Reflecting on the Czech film industry's dearth of representation of the effect the State Security had on individuals and families, the director, in an interview with The Prague Post (See story, page C3) says her native Poland has also struggled to come to grips with depicting this part of its history.
"In Poland, there was a television film where they mainly depicted people who were arrested and beaten up by the secret police as heroes," Holland says. "But the human dimension of communism - the ordinary lives, the unbelievable choices people had to make every day and how easy it was to break a person - was not described."
In the opening scene of the series, a man whose back is turned to the camera walks carrying two plastic pails to the stairs leading up to the National Museum. It is early in the afternoon on a busy Thursday, and people don't pay particular attention to him. He empties the two containers full of liquid over himself and strikes a match. Almost immediately, his entire body lights up.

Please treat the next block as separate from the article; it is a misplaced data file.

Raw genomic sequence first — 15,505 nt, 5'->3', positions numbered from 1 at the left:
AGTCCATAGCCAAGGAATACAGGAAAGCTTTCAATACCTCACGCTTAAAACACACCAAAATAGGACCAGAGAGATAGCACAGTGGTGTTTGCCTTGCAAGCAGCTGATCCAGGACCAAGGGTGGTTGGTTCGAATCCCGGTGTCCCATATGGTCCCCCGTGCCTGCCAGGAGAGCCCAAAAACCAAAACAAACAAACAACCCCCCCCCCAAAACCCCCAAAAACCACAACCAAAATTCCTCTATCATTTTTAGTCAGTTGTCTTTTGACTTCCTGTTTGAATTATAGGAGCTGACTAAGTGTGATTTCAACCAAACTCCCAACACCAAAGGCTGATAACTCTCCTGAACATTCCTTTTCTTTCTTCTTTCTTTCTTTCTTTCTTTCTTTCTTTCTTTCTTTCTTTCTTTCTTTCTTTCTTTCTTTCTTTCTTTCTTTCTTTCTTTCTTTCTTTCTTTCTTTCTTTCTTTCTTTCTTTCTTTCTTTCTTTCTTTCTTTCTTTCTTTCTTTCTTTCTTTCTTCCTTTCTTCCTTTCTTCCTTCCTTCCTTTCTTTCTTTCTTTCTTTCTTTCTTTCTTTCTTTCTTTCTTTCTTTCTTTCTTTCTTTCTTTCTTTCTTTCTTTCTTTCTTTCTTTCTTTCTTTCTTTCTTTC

Confusion about the meaning of his action and sorrow for the loss of life turn into indignation on the part of the government and action on the part of Palach's mother, who refuses to let her son be disrespected in death.
The images, mostly restaged but also comprising documentary footage, command our attention but never seem to be self-conscious depictions of history. The representation of Palach's self-immolation, for example, shows the reaction of the bystanders as much as the act itself, and many small but forceful moments throughout the miniseries stand out for the emotion they elicit: someone running with a large Czech flag, covered in blood, as the tanks roll into the city in August 1968; the candlelight vigil in Palach's hometown of Všetaty; Palach's mother imploring her son's nurse to save his life; and the moment when students replace Lenin's bust inside Charles University with a plaster casting of Palach's face. These brief moments contain many layers of meaning and prove Holland's skill at presenting the facts in an emotive way.